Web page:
Mao versus Deng versus Xi

Mao versus Deng versus Xi, by Steven Saville.

In 1961, Deng Xiao Ping uttered what is perhaps his most famous quotation: “I don’t care if it’s a white cat or a black cat. It’s a good cat so long as it catches mice.” This was interpreted to mean that being economically successful is more important than being loyal to any particular ideology.

Deng’s view that having a productive economy was more important than adhering rigidly to theories that were failing in practice brought him into conflict with Mao Tse Tung. …

From a purely political perspective, Mao was practical. His policies generally had disastrous economic effects, but in addition to maintaining power he was able to stay popular with China’s peasant class (his political support base). … The revolutionary feeling was sustained via a series of dramatic programs and policy shifts, chief among them being:

1. “The Hundred Flowers Campaign” of 1956-1957 …

2. “The Anti-Rightist Movement” of 1957-1959: Those who accepted Mao’s invitation to express anti-communist opinions under the “Hundred Flowers Campaign” were eliminated (purged, imprisoned, killed). Quite likely, the “Hundred Flowers Campaign” was just a ruse to identify anyone who could possibly be a threat to Mao.

3. “The Great Leap Forward” of 1958-1962…

4. “The Cultural Revolution” of 1966 through to Mao’s death in 1976: Ostensibly a movement to topple the “ruling class”, spread power more evenly and stamp out counter-revolutionary activities, this was Mao’s most blatant attempt to keep China in a perpetual state of revolution. During the “Cultural Revolution”, anyone considered to have skills above those of the average person became a likely target for persecution. In addition, formal education all but ceased, countless works of art and historical buildings were destroyed, and Mao’s “Little Red Book” of quotations effectively became the bible. The result was social and economic chaos.

Fortunately for China, Deng was able to gain control of the Communist Party following Mao’s death. The reforms he implemented showed that even a modicum of economic freedom can go a long way towards improving living standards. …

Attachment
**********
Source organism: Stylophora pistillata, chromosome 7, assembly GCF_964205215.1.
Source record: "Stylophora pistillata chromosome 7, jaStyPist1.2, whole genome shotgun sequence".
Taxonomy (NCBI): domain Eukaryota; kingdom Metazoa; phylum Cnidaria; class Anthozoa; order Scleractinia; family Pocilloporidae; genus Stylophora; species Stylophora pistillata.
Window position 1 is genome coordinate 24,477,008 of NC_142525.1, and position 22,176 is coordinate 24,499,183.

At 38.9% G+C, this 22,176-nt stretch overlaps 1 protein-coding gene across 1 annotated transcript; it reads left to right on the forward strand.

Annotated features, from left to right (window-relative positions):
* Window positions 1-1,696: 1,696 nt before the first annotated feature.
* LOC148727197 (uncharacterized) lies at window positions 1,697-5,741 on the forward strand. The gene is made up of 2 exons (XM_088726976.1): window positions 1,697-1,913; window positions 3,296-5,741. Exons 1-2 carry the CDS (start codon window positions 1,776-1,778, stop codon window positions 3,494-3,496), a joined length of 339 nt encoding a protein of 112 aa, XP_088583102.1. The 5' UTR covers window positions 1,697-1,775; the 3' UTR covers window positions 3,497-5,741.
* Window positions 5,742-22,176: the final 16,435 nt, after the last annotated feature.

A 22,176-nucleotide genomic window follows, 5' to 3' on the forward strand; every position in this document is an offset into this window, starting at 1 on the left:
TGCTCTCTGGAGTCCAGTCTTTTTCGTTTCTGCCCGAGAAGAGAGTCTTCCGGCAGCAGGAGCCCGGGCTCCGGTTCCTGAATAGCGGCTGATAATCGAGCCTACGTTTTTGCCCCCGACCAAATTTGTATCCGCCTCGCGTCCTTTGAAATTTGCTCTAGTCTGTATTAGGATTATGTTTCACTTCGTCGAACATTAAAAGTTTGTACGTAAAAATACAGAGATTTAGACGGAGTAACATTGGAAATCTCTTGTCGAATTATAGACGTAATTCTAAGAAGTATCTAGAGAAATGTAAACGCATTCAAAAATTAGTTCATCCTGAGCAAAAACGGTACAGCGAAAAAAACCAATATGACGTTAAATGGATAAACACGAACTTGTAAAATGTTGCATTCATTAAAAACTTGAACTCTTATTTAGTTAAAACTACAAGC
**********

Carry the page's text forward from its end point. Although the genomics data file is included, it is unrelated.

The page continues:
The present — back to the modern Mao:

China’s political leaders between Deng Xiao Ping and Xi Jin Ping, the current leader, were really just place fillers. It’s clear that Xi is the most important leader of the Communist Party of China (CPC) since Deng.

Xi seems to be more like Mao than Deng, in that he places the supremacy of the Party above all other considerations and puts a strong emphasis on Communist ideology. …

Like Mao, Xi is attempting to galvanise support behind himself and the Party (Xi is now defined as the “core” of the Party) by promoting the idea that China and the Chinese people are under threat. In this regard he is being helped by having a ready-made enemy in the form of a US government that clearly is trying to contain China both economically and militarily. …

Unfortunately for Xi, innovation, which he correctly perceives to be lacking in China, won’t happen at the command of government.

Also like Mao, Xi does not tolerate any dissension. All views must be consistent with the goal of having a population unified in its beliefs in “socialism with Chinese characteristics” and the primacy of the Party in all aspects of life. Hence the draconian treatment of millions of Muslims in Xinjiang Province, the severe policing of opinions expressed in social media and the setting-up of the world’s largest domestic surveillance network.

In a way, China has come full circle. However, Xi has far greater technological and economic resources at his disposal than Mao could have ever dreamed of.